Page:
“Butterfly Skies”(blueberry-yuzu) entremet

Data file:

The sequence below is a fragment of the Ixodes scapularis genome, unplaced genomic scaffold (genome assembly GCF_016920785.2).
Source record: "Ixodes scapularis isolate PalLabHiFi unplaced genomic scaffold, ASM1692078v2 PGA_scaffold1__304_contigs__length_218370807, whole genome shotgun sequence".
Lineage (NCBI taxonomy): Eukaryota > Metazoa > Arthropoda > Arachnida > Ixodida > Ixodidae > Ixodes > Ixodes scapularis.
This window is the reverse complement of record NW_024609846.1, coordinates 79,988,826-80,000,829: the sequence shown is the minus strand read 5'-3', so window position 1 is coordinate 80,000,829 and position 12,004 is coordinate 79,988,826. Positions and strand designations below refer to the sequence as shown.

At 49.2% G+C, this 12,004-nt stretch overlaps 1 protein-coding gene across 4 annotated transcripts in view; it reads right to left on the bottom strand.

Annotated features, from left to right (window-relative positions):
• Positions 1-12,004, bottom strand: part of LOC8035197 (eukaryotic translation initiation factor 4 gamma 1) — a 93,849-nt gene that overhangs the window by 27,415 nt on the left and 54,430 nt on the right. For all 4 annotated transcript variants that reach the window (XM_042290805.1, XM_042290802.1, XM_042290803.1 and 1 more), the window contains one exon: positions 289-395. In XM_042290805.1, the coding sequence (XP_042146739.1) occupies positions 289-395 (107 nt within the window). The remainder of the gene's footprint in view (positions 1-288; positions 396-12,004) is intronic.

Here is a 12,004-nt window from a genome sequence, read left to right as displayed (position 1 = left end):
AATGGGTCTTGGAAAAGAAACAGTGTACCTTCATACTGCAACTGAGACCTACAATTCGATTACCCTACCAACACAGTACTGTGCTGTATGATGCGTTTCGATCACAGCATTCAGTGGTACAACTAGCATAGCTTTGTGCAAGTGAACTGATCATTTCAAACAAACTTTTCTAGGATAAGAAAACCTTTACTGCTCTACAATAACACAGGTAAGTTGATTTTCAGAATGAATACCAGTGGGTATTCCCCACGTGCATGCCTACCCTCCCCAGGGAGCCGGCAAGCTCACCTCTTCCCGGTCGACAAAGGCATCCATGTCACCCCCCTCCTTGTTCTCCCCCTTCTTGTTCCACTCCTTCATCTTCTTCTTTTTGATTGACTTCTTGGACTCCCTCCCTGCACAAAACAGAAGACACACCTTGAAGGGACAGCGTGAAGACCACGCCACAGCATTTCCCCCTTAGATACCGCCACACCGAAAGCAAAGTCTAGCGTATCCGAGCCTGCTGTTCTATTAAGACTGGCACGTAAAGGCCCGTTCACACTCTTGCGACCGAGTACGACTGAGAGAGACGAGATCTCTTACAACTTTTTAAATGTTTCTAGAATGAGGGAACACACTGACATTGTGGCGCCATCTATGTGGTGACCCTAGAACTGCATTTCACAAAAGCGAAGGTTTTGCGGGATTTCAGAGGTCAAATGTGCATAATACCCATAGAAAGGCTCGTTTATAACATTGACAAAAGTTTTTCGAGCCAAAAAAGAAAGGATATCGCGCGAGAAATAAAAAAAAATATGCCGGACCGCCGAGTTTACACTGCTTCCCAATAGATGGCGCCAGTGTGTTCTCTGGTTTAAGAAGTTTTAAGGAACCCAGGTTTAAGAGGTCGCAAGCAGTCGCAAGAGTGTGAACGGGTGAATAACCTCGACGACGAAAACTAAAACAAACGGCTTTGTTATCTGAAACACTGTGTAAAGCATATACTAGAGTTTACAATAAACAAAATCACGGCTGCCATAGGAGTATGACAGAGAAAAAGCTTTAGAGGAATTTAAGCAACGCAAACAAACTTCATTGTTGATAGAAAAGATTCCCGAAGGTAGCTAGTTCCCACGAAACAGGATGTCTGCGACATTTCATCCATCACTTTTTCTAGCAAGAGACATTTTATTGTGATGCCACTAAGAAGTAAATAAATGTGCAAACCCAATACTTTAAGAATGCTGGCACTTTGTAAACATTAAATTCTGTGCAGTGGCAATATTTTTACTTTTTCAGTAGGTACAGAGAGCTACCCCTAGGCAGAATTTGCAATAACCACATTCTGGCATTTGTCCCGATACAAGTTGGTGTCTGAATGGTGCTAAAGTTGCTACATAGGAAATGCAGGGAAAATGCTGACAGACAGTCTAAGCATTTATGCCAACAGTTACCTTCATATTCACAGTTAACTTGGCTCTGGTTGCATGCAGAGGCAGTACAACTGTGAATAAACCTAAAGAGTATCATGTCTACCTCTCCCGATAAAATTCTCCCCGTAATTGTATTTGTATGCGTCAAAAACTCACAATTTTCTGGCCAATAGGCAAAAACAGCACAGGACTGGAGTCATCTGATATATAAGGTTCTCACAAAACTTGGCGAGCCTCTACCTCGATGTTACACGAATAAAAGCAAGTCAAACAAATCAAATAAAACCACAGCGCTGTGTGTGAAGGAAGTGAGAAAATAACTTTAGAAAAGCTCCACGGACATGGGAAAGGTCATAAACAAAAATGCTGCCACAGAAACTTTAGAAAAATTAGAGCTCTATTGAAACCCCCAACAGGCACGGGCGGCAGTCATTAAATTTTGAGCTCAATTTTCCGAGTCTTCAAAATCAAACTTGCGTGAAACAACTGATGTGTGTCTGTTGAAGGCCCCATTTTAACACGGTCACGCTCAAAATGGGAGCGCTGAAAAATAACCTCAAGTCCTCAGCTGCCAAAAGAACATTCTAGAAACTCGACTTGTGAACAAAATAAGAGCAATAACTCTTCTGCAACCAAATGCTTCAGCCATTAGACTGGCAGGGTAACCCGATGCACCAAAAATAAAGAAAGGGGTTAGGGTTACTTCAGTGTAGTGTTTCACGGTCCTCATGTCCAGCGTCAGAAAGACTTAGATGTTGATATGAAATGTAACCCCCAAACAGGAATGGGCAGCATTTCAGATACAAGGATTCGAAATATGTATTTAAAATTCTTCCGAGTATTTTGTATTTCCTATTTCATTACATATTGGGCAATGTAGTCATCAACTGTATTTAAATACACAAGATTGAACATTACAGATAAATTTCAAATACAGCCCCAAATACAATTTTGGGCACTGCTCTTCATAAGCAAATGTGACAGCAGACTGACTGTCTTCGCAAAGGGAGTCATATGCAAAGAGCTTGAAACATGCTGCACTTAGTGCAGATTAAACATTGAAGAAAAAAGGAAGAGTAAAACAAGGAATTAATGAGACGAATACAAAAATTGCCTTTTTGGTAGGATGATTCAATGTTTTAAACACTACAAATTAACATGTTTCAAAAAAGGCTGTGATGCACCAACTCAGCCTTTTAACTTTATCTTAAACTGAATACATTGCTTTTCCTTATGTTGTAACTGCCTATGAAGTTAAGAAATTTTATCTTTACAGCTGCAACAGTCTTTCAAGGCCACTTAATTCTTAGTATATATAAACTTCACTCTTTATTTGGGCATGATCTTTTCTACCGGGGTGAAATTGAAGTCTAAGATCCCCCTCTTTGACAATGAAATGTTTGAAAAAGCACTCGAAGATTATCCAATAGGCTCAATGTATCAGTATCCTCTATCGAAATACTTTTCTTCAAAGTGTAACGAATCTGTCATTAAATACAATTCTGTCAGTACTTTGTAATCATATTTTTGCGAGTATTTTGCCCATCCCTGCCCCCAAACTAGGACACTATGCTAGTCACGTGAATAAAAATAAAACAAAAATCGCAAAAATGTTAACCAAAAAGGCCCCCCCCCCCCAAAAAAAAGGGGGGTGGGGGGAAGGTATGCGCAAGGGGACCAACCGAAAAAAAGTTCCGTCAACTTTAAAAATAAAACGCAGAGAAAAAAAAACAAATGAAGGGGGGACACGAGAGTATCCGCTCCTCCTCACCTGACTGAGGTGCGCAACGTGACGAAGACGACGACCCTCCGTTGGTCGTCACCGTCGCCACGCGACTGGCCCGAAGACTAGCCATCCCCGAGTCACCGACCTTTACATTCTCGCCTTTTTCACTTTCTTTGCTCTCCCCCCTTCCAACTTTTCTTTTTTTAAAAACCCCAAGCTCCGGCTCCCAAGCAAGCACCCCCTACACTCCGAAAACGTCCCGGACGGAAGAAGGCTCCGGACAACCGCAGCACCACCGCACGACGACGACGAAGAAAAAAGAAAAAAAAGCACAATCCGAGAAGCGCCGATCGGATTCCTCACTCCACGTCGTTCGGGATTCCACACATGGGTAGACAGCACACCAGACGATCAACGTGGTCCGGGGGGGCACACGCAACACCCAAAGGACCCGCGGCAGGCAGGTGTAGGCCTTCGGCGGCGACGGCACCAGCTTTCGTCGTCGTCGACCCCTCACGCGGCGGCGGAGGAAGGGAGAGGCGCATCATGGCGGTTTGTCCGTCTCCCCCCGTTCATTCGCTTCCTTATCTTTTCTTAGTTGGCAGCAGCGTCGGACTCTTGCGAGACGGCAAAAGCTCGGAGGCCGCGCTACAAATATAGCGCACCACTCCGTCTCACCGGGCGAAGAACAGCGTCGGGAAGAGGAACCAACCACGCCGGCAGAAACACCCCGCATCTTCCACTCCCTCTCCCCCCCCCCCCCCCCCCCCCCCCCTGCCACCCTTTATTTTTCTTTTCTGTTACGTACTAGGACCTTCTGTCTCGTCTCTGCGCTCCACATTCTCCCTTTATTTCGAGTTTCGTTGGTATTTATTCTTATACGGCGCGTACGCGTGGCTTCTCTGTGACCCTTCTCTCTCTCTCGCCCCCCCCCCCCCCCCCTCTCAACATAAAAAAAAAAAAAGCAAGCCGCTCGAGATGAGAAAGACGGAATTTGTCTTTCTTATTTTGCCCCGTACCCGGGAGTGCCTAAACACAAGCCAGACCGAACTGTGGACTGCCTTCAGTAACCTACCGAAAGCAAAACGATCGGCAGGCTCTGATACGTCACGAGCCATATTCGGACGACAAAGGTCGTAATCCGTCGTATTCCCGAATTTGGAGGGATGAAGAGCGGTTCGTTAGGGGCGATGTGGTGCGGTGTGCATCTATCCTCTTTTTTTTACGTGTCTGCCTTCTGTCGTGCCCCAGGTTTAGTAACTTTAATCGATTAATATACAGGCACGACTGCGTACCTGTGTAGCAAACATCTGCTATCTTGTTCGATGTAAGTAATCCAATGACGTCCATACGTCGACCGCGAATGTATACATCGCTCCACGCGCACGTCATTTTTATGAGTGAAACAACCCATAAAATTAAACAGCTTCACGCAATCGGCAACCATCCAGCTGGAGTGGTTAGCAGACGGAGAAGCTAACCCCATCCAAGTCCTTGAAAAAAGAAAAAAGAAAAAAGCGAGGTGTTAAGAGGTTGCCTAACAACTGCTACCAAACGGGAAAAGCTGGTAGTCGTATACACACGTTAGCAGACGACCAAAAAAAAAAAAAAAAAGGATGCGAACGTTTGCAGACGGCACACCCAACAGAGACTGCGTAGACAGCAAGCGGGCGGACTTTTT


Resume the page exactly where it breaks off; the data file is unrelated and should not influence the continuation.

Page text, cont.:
Now I would be lying if I said this recipe was easy. Or very doable. Or simple. I would not be lying if I said this recipe takes multiple days to execute without a blast chiller or liquid nitrogen. This is the kind of cake you would only make for special occasions. Between the techniques, ingredients, and equipment used to make it(Pavoni molds, silicone sphere molds, specialty food coloring powders, yuzu, and using gelatin AND agar), and just the amount of time it’ll take to set things up(you have to make and freeze solid two gelees, then make a chiffon cake, and a mousse, then freeze all of those together before glazing them), and three different tuile batters, another mousse, and a glaze to boot. Needless to say, there is a lot of things that go into this petit, singular mousse cake. Now before you let that all intimidate you or dissuade you from making this recipe, let me describe the major pros. This cake is really delicious. Like Gordon Ramsay plate lick-delicious. The blueberry and yuzu combination is sweet, tart, and tangy, and it’s addictive. This cake is really aesthetically pleasing, so whoever you are making it for will love you forever(fun fact, I made it to celebrate my own 27th birthday, and I can tell you it was the best birthday gift I ever made for myself). The chiffon cake is light and fluffy, being inspired by the mixed berry chiffon cake from Paris Baguette that will forever have a stranglehold on my heart. And the yuzu is bright, zesty, (expensive,) and citrusy, all things to make sure that this cake stays light and refreshing. This cake embodies a lot of techniques and bells and whistles, and they all come together and pay off in the end.